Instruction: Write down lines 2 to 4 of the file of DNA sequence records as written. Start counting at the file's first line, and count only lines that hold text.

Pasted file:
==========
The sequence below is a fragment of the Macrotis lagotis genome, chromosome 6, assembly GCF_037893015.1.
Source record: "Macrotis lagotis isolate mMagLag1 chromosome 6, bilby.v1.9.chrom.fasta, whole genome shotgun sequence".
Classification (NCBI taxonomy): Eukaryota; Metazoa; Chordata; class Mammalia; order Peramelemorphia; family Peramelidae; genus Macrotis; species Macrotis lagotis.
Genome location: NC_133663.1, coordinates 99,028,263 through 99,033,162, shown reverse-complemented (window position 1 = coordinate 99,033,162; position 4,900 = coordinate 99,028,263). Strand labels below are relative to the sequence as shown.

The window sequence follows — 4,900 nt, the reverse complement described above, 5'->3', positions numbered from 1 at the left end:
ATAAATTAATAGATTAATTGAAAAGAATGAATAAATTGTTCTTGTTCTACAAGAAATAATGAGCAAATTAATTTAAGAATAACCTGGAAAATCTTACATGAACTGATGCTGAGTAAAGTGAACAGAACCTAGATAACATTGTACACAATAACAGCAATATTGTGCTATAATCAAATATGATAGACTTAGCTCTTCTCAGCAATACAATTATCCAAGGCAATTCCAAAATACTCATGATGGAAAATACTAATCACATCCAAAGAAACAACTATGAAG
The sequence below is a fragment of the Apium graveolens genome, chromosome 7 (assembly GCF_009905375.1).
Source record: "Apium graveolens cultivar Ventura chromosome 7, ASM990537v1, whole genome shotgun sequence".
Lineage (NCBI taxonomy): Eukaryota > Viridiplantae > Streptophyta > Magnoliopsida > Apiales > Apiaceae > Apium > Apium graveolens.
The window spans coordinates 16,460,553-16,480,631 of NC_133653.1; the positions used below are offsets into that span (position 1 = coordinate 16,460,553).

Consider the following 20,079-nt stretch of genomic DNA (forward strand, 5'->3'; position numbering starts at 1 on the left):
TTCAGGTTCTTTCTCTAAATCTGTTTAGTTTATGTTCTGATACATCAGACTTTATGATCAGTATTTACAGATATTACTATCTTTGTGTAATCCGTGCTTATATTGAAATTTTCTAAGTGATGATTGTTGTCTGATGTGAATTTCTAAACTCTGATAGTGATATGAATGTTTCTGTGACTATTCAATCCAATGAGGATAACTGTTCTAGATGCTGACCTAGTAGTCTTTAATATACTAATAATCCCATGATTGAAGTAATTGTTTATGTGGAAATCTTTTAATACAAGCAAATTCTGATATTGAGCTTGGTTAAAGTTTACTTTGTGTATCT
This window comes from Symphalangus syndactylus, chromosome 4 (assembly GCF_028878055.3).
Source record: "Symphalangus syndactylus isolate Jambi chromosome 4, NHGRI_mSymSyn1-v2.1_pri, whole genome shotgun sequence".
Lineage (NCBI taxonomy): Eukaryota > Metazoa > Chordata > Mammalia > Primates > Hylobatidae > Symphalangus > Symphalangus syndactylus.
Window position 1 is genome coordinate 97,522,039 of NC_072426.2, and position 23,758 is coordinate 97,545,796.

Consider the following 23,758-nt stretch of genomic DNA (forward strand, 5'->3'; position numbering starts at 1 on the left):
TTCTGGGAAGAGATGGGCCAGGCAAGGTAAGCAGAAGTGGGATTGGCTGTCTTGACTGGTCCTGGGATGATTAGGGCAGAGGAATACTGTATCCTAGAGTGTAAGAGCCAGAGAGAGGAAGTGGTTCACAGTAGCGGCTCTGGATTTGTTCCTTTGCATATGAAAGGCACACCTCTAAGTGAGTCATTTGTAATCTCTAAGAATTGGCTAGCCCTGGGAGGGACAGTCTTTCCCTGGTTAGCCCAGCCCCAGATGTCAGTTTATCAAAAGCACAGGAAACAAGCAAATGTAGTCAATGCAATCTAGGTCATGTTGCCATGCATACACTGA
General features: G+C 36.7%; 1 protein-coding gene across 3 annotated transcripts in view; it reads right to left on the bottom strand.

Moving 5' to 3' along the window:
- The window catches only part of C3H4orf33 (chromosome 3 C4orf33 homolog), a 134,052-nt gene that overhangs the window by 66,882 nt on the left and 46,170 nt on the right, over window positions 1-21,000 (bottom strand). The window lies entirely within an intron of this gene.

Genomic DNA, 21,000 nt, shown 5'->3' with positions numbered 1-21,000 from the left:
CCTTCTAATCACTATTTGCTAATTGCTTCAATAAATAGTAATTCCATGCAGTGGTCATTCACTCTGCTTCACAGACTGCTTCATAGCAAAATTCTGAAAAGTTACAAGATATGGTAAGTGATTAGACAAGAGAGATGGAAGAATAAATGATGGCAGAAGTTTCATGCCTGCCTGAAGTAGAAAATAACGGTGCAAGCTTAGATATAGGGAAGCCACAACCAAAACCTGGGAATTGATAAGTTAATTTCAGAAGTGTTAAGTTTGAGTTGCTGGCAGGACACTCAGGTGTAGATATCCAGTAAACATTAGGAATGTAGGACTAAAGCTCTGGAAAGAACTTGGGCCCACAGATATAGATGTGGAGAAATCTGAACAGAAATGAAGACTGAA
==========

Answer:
Source record: "Macrotis lagotis isolate mMagLag1 chromosome 6, bilby.v1.9.chrom.fasta, whole genome shotgun sequence".
Classification (NCBI taxonomy): Eukaryota; Metazoa; Chordata; class Mammalia; order Peramelemorphia; family Peramelidae; genus Macrotis; species Macrotis lagotis.
Genome location: NC_133663.1, coordinates 99,028,263 through 99,033,162, shown reverse-complemented (window position 1 = coordinate 99,033,162; position 4,900 = coordinate 99,028,263). Strand labels below are relative to the sequence as shown.